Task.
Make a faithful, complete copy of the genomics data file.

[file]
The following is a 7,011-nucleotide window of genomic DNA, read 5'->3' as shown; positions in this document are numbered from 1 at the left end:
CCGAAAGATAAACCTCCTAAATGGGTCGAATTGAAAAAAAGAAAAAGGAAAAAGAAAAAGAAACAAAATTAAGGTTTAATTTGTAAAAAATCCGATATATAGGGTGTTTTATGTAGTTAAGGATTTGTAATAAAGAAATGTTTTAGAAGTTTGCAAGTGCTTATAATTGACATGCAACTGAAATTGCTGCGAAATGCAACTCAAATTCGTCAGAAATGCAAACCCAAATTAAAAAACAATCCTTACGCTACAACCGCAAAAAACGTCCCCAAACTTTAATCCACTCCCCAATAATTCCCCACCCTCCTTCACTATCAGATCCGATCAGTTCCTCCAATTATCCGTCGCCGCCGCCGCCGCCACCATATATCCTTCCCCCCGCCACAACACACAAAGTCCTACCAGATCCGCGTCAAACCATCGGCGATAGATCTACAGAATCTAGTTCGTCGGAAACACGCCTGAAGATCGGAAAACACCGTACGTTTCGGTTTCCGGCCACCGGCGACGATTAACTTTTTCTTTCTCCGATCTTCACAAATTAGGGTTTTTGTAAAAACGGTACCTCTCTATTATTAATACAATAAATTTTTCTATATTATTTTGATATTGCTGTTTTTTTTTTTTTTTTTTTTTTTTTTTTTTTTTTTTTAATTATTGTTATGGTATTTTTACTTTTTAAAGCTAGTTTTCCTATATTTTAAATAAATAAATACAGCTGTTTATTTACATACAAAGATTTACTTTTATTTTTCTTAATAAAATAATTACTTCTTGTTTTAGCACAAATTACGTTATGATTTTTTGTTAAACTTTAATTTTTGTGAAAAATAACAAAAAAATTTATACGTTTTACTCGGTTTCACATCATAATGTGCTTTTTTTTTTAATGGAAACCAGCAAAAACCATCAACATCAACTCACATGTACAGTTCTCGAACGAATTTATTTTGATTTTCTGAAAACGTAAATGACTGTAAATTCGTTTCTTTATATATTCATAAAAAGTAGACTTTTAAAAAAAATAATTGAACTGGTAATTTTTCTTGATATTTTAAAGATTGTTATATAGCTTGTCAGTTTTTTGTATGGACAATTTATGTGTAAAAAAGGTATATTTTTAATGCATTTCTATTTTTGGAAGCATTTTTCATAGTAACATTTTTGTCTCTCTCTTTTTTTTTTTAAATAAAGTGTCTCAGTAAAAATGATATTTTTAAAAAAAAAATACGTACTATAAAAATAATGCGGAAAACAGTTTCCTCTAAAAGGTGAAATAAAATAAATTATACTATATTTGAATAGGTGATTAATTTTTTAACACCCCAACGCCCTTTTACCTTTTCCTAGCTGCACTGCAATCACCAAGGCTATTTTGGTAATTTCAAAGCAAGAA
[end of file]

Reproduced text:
The following is a 7,011-nucleotide window of genomic DNA, read 5'->3' as shown; positions in this document are numbered from 1 at the left end:
CCGAAAGATAAACCTCCTAAATGGGTCGAATTGAAAAAAAGAAAAAGGAAAAAGAAAAAGAAACAAAATTAAGGTTTAATTTGTAAAAAATCCGATATATAGGGTGTTTTATGTAGTTAAGGATTTGTAATAAAGAAATGTTTTAGAAGTTTGCAAGTGCTTATAATTGACATGCAACTGAAATTGCTGCGAAATGCAACTCAAATTCGTCAGAAATGCAAACCCAAATTAAAAAACAATCCTTACGCTACAACCGCAAAAAACGTCCCCAAACTTTAATCCACTCCCCAATAATTCCCCACCCTCCTTCACTATCAGATCCGATCAGTTCCTCCAATTATCCGTCGCCGCCGCCGCCGCCACCATATATCCTTCCCCCCGCCACAACACACAAAGTCCTACCAGATCCGCGTCAAACCATCGGCGATAGATCTACAGAATCTAGTTCGTCGGAAACACGCCTGAAGATCGGAAAACACCGTACGTTTCGGTTTCCGGCCACCGGCGACGATTAACTTTTTCTTTCTCCGATCTTCACAAATTAGGGTTTTTGTAAAAACGGTACCTCTCTATTATTAATACAATAAATTTTTCTATATTATTTTGATATTGCTGTTTTTTTTTTTTTTTTTTTTTTTTTTTTTTTTTTTTTAATTATTGTTATGGTATTTTTACTTTTTAAAGCTAGTTTTCCTATATTTTAAATAAATAAATACAGCTGTTTATTTACATACAAAGATTTACTTTTATTTTTCTTAATAAAATAATTACTTCTTGTTTTAGCACAAATTACGTTATGATTTTTTGTTAAACTTTAATTTTTGTGAAAAATAACAAAAAAATTTATACGTTTTACTCGGTTTCACATCATAATGTGCTTTTTTTTTTAATGGAAACCAGCAAAAACCATCAACATCAACTCACATGTACAGTTCTCGAACGAATTTATTTTGATTTTCTGAAAACGTAAATGACTGTAAATTCGTTTCTTTATATATTCATAAAAAGTAGACTTTTAAAAAAAATAATTGAACTGGTAATTTTTCTTGATATTTTAAAGATTGTTATATAGCTTGTCAGTTTTTTGTATGGACAATTTATGTGTAAAAAAGGTATATTTTTAATGCATTTCTATTTTTGGAAGCATTTTTCATAGTAACATTTTTGTCTCTCTCTTTTTTTTTTTAAATAAAGTGTCTCAGTAAAAATGATATTTTTAAAAAAAAAATACGTACTATAAAAATAATGCGGAAAACAGTTTCCTCTAAAAGGTGAAATAAAATAAATTATACTATATTTGAATAGGTGATTAATTTTTTAACACCCCAACGCCCTTTTACCTTTTCCTAGCTGCACTGCAATCACCAAGGCTATTTTGGTAATTTCAAAGCAAGAA